The following appeared this week in Augusta's daily newspaper, the"Kennebec Journal".

The author, Gerald E. Talbot of Portland, is a civil rights leader and co-founder of the African American Collection of Maine at the University of Southern Maine. He was the first African American elected to the Maine State Legislature and served as a Democrat there from 1972-78.

Civil marriage about equal protection of all under the law by Gerald E. Talbot


Thirty-two years ago, on March 31, 1977, I introduced the first legislation to address how we treat gays and lesbians in Maine.

The bill, co-sponsored by my dear late friend, Democratic Rep. Larry Connolly, sought to end discrimination in credit, education, employment and housing against lesbian, gay, bisexual and transgender individuals.

Just 10 years before that, I had fought as a citizen for my own rights as an African American. Sadly enough, the fight for equal rights continues to this day.

I spoke out very publicly in favor of such rights in 1977 because, as I shared in my floor statement then, I felt fighting discrimination was the most important thing I could do as an elected official. I said then, and I believe now, that any doctrine of superiority is “scientifically false, morally condemnable, socially unjust and dangerous.”

Suggesting gay people cannot marry is asserting the false superiority of straight couples over gay couples. Gay and lesbian couples deserve the dignity and respect that comes with marriage.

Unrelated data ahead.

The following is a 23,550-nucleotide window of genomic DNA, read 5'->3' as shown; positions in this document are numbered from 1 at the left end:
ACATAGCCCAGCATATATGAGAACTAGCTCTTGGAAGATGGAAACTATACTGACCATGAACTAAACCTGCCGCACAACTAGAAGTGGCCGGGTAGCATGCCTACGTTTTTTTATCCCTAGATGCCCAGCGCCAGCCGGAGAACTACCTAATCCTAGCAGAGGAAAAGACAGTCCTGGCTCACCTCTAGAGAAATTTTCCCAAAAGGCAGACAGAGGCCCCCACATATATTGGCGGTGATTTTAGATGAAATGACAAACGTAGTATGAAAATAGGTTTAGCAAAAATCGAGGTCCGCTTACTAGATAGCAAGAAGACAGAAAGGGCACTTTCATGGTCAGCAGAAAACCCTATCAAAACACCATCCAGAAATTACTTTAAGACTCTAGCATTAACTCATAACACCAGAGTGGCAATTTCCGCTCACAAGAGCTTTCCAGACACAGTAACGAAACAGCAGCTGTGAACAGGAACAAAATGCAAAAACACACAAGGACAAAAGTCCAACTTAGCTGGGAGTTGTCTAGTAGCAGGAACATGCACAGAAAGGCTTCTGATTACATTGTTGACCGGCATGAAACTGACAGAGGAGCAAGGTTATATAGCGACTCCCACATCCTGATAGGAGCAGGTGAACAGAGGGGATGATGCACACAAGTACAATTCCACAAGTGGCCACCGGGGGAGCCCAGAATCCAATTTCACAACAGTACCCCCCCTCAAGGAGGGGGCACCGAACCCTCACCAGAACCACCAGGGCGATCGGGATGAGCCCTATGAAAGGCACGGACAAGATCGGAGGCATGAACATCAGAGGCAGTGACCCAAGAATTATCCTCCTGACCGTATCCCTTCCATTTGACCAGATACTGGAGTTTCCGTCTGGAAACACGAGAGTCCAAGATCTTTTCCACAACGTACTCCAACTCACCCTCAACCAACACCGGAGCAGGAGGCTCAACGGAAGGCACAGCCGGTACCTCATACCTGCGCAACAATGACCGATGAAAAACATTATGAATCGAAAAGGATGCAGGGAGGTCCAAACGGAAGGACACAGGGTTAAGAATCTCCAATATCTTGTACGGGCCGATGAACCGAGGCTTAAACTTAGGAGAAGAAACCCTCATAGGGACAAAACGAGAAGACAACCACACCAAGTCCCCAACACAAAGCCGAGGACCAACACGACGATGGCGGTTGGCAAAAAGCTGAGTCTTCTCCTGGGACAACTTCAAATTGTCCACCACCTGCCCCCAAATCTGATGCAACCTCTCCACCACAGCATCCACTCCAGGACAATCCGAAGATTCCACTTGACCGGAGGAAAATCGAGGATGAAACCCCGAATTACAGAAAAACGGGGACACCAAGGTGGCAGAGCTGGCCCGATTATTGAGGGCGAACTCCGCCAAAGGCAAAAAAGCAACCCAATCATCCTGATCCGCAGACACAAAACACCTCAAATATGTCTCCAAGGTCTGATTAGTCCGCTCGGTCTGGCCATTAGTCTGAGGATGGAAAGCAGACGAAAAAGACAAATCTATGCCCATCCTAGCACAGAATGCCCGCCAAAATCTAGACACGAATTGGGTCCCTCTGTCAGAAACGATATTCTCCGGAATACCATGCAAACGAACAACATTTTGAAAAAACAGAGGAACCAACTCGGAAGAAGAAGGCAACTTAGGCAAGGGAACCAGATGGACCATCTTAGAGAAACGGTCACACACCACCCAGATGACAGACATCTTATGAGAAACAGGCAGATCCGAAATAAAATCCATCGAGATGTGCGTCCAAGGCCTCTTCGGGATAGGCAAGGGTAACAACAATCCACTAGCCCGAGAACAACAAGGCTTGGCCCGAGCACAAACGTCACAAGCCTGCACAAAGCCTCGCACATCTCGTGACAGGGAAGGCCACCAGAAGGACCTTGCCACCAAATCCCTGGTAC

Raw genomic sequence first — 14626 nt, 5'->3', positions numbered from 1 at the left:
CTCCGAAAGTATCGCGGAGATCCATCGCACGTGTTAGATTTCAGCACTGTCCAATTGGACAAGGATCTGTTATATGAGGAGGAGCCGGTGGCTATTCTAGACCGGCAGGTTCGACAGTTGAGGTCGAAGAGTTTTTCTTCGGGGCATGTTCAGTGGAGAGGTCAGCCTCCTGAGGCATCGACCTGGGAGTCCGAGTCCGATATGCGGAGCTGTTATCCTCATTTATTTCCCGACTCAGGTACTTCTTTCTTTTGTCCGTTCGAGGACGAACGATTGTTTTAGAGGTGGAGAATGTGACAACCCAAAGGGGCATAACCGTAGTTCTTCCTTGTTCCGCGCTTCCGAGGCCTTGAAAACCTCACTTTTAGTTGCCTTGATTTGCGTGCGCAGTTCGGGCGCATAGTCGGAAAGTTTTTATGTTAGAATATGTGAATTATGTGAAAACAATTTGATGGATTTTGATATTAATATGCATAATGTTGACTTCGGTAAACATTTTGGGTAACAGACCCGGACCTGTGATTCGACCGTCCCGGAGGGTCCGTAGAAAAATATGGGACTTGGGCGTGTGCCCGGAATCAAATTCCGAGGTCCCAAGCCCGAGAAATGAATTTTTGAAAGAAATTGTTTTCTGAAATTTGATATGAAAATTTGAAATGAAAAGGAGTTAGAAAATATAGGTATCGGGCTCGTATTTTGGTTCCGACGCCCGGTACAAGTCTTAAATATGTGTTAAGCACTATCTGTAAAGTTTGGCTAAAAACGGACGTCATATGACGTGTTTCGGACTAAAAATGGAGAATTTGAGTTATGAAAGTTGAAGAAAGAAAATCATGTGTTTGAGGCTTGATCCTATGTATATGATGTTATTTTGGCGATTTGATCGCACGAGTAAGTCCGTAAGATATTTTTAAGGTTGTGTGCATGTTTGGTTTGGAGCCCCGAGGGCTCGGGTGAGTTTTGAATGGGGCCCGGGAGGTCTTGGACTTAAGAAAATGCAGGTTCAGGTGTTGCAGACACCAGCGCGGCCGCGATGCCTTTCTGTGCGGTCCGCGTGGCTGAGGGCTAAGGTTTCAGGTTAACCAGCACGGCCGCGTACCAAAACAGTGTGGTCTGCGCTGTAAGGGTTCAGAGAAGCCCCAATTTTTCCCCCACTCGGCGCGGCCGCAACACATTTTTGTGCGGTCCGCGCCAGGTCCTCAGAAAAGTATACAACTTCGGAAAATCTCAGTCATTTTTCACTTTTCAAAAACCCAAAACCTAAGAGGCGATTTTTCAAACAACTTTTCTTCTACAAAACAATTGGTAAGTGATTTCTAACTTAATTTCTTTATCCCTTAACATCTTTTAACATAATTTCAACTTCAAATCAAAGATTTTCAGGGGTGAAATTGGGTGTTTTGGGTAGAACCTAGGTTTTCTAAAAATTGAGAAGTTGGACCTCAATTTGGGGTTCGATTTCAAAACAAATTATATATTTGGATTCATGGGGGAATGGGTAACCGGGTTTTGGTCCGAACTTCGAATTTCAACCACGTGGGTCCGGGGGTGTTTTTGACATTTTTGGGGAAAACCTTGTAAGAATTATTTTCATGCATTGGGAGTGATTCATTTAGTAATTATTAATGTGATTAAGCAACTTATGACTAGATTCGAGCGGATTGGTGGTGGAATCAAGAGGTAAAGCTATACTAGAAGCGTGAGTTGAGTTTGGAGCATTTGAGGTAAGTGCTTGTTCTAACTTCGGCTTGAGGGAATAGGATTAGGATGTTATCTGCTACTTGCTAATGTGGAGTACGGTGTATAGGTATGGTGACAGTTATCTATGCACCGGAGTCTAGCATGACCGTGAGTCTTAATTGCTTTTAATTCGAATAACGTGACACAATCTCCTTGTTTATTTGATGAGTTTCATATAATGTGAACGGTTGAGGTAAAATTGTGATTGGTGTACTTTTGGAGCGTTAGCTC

I am proud to stand with my fellow NAACP presidents, past and present, from both the Portland and Bangor branches in supporting LD 1020, “An Act to End Discrimination in Civil Marriage and Affirm Religious Freedom.”

The bill, sponsored by Sen. Dennis Damon, D-Trenton, would legalize same-sex marriage in Maine and honor the marriages currently legal in Massachusetts and Connecticut. That would allow gay and lesbian couples to benefit from the hundreds of legal rights and protections conferred by a Maine government marriage certificate.

Some will disagree with our position, citing personal religious and moral objections to homosexuality, just as they did 30 years ago. But in this debate we have to be mindful that religious marriage is entirely different from civil marriage.

Civil marriage isn’t about moral views but rather equal protection under the law, guaranteed by the Maine and U.S. Constitutions. The government has no reason to deny the more than 400 state legal rights and benefits and the more than 1,000 federal legal rights and benefits to anyone. Being gay or lesbian shouldn’t be a barrier to visiting a loved one in the hospital or sharing a partner’s health insurance or making end-of-life decisions together.

Others argue that such rights can be achieved through civil unions or expansion of our state’s domestic partnership law.

They can’t.

Something different can never provide the same protections. History demonstrates that separate institutions for minority groups have never been and can never be equal. To write civil unions into Maine law would be to further enshrine discrimination against gay and lesbian couples in statute.

I also have heard some say that Damon’s bill should be automatically sent to the people of Maine for a referendum vote.